The Simple Printer: Innocuous Office Tool or Source of Silent Data Leak?

Not just authorized documents, printers may also be a source of potentially disastrous data leaks. How do you plug the leak?

The simple printer sitting in the corner of your office floor may be doing more than mere printing. It could be leaking vital organizational details – product IP, financial information, employee details or client information – each an invaluable corporate asset if safe or a source of perennial pain if stolen. However, beyond connectivity and maintenance issues, this innocuous device is often overlooked.

Printers, even ‘smart’ ones, have inherent weak points.

Cases in point

Experiments have shown that it is possible to take control of printers and use them for spying on the network and siphon off documents that had been printed, copied or faxed on the device. Despite such scary scenarios, as per an IDC study, not many security managers are interested in their printers. While most companies claim to protect end points such as desktops or even servers with adequate security measures, most printing devices are not ‘secured’. At DEFCON 2018 in Las Vegas, hackers had demonstrated how HP multifunction printers can be handled using a compromised fax file. A hundred HP models could be affected by a simple hack.

Examples are galore

Here is another ‘hypothetical’ scenario. If your printer stops working the technician servicing it could get access to data stored in the cache or even plant a device to eavesdrop on ‘conversation’ in the network potentially even capturing documents that you send from your desktops or laptops to the printer.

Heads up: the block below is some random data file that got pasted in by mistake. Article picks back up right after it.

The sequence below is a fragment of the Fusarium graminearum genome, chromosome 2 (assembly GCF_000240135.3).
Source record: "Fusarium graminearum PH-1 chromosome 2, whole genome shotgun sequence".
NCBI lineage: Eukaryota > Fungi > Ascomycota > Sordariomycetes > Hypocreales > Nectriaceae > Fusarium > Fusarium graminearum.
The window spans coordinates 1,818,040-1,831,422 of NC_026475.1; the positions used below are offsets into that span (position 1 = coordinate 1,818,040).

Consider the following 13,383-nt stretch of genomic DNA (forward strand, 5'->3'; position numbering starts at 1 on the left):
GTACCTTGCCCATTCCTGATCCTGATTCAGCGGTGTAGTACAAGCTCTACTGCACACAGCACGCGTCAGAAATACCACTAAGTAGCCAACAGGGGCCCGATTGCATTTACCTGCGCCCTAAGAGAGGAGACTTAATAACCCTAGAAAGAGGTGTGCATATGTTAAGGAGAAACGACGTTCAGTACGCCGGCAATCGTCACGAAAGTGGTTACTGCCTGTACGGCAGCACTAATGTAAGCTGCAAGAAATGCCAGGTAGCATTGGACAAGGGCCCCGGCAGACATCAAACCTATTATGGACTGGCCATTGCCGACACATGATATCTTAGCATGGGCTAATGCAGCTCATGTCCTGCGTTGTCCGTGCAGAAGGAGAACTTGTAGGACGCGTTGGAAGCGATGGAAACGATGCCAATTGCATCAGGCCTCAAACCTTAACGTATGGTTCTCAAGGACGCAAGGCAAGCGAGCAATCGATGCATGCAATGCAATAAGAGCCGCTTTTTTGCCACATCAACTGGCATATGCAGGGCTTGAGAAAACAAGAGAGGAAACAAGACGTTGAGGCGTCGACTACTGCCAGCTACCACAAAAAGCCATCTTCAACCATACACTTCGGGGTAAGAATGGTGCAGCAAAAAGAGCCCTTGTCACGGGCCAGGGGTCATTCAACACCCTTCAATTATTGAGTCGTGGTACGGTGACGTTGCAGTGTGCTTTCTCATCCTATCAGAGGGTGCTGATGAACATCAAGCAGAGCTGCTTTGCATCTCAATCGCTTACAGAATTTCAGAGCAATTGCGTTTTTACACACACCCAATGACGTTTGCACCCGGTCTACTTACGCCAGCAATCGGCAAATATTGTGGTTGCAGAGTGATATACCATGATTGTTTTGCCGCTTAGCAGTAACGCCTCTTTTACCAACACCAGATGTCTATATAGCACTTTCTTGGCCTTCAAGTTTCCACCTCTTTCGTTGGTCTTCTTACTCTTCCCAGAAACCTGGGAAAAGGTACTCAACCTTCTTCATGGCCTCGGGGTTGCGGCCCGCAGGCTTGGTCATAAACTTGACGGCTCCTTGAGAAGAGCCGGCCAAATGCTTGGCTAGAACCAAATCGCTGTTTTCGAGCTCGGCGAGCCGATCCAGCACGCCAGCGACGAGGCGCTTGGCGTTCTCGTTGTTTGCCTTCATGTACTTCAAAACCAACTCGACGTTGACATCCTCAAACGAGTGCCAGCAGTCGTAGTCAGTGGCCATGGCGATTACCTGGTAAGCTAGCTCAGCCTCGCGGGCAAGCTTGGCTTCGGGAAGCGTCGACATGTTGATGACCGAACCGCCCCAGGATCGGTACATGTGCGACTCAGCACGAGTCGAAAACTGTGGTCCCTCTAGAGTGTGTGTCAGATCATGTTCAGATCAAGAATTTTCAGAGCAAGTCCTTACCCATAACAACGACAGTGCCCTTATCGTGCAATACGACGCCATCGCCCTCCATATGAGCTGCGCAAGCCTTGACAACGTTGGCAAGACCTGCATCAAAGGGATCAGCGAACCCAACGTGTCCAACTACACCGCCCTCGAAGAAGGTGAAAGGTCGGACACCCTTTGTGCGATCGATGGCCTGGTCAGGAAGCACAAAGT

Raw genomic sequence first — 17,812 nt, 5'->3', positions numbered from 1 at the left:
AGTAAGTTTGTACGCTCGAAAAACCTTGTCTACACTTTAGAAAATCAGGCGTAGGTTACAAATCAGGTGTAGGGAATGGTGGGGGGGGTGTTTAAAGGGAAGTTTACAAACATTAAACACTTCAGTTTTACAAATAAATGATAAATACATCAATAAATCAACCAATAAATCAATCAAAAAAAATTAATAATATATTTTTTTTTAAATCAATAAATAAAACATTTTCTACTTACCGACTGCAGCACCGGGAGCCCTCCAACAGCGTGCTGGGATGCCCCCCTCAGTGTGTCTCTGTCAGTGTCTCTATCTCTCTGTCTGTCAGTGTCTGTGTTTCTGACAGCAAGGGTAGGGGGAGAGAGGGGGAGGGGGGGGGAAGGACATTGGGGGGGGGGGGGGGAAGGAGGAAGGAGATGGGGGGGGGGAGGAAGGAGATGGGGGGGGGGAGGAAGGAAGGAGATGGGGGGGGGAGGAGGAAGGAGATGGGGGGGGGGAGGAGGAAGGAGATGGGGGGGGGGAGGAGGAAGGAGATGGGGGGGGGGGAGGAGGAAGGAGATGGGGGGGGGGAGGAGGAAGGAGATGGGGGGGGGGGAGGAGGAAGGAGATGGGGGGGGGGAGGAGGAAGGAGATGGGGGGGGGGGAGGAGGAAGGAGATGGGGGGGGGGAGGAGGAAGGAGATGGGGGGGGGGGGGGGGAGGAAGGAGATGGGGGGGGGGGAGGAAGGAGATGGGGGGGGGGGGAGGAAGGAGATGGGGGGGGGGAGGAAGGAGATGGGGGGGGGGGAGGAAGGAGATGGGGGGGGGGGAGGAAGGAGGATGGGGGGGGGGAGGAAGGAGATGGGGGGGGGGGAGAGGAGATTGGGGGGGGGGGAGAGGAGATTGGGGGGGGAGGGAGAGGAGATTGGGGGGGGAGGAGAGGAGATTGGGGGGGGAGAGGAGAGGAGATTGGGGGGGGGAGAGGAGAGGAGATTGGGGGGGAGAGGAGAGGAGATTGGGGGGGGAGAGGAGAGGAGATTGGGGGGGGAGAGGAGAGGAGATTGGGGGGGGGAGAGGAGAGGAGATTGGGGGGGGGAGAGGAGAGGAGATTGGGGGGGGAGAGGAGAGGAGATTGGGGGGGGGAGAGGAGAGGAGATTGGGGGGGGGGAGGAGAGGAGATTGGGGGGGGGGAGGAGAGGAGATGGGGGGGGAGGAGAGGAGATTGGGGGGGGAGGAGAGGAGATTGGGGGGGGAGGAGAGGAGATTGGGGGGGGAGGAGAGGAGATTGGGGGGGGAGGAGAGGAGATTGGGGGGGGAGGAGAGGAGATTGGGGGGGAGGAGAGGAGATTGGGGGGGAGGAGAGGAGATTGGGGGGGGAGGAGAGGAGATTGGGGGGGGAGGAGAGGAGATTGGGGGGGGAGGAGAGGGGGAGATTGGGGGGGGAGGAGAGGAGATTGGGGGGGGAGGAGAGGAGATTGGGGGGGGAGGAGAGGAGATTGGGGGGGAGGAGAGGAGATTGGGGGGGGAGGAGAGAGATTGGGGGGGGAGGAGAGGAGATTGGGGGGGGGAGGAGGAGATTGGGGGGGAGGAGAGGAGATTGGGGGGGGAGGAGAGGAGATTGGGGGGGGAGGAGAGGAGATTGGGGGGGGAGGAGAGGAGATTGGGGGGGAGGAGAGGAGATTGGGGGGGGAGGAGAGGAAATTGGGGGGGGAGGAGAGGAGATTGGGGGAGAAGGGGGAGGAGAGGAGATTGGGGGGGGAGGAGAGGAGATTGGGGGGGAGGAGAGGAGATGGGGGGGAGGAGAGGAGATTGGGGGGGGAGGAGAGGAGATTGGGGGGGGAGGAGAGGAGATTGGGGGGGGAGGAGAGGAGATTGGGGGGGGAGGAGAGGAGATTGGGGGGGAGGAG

Seeing the invisible

There are multiple solutions that offer security through certain angles, such as network security, password, authentication and so on, but In order to effectively protect intellectual property and other sensitive data, companies need a solution that allows them to monitor and control any unauthorized data export. Companies must be able to specify all relevant details of data exports from their systems – who, what, where, when and, if possible, why. For this, granular authorization policies are required, which further refine existing access rights. Automated data classification should also be ensured specifying what information should and what should not be processed further by users and applications. This would help maintain (or even increase!) business processes.

Looking into the void

HALOCORE® is a unique solution for controlling and protecting intellectual property and other sensitive data that are exported from SAP. By integrating directly with SAP, HALOCORE® audits all SAP data exports and streams using an automated classification engine to block unauthorized downloads and to protect authorized exports outside of SAP – even through the humble printer.

HALOCORE’s Data Stream Intelligence feature ensures seamless monitoring of protocol-based data flows between SAP and the connected satellite systems, giving companies necessary insights into ‘invisible’ SAP application activities.

This innovative approach allows enterprises to maintain a high level of control and security over sensitive documents extracted from SAP throughout their lifetime, even if these have been shared via email, downloaded to a recipient’s PC or mobile device, or taken from temporarily saved spool jobs even on the printer.

For more information, you can read about HALOCORE here.

Reference

[1] Netzwerkdrucker noch immer unterschätze Schwachstelle

Related Reading

[1] Is your automated, policy-based machine-to-machine communication secure? Think again!

[2]  How do you secure data against Industrial Espionage?

[3] Four steps to spot and stop data theft in your SAP landscape

[4] SAP and Oracle applications are increasingly being targeted by hackers